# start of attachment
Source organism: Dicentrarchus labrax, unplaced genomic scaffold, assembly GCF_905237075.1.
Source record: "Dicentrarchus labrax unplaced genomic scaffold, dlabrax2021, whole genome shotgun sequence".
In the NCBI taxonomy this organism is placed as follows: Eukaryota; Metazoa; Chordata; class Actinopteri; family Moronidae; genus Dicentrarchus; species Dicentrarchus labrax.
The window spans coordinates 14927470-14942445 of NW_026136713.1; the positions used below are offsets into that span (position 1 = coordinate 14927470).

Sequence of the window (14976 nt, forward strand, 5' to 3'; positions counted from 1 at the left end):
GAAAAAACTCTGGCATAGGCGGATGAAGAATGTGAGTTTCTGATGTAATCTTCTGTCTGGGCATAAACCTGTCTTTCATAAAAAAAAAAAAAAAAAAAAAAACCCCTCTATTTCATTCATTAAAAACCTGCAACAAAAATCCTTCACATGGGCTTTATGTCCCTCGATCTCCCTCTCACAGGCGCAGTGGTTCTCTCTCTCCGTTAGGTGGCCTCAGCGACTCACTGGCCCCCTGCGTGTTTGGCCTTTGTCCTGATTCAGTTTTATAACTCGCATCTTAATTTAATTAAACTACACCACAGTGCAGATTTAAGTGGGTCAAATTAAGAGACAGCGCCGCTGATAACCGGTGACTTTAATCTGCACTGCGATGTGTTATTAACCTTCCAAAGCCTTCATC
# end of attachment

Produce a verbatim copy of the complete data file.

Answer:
Source organism: Dicentrarchus labrax, unplaced genomic scaffold, assembly GCF_905237075.1.
Source record: "Dicentrarchus labrax unplaced genomic scaffold, dlabrax2021, whole genome shotgun sequence".
In the NCBI taxonomy this organism is placed as follows: Eukaryota; Metazoa; Chordata; class Actinopteri; family Moronidae; genus Dicentrarchus; species Dicentrarchus labrax.
The window spans coordinates 14927470-14942445 of NW_026136713.1; the positions used below are offsets into that span (position 1 = coordinate 14927470).

Sequence of the window (14976 nt, forward strand, 5' to 3'; positions counted from 1 at the left end):
GAAAAAACTCTGGCATAGGCGGATGAAGAATGTGAGTTTCTGATGTAATCTTCTGTCTGGGCATAAACCTGTCTTTCATAAAAAAAAAAAAAAAAAAAAAAACCCCTCTATTTCATTCATTAAAAACCTGCAACAAAAATCCTTCACATGGGCTTTATGTCCCTCGATCTCCCTCTCACAGGCGCAGTGGTTCTCTCTCTCCGTTAGGTGGCCTCAGCGACTCACTGGCCCCCTGCGTGTTTGGCCTTTGTCCTGATTCAGTTTTATAACTCGCATCTTAATTTAATTAAACTACACCACAGTGCAGATTTAAGTGGGTCAAATTAAGAGACAGCGCCGCTGATAACCGGTGACTTTAATCTGCACTGCGATGTGTTATTAACCTTCCAAAGCCTTCATC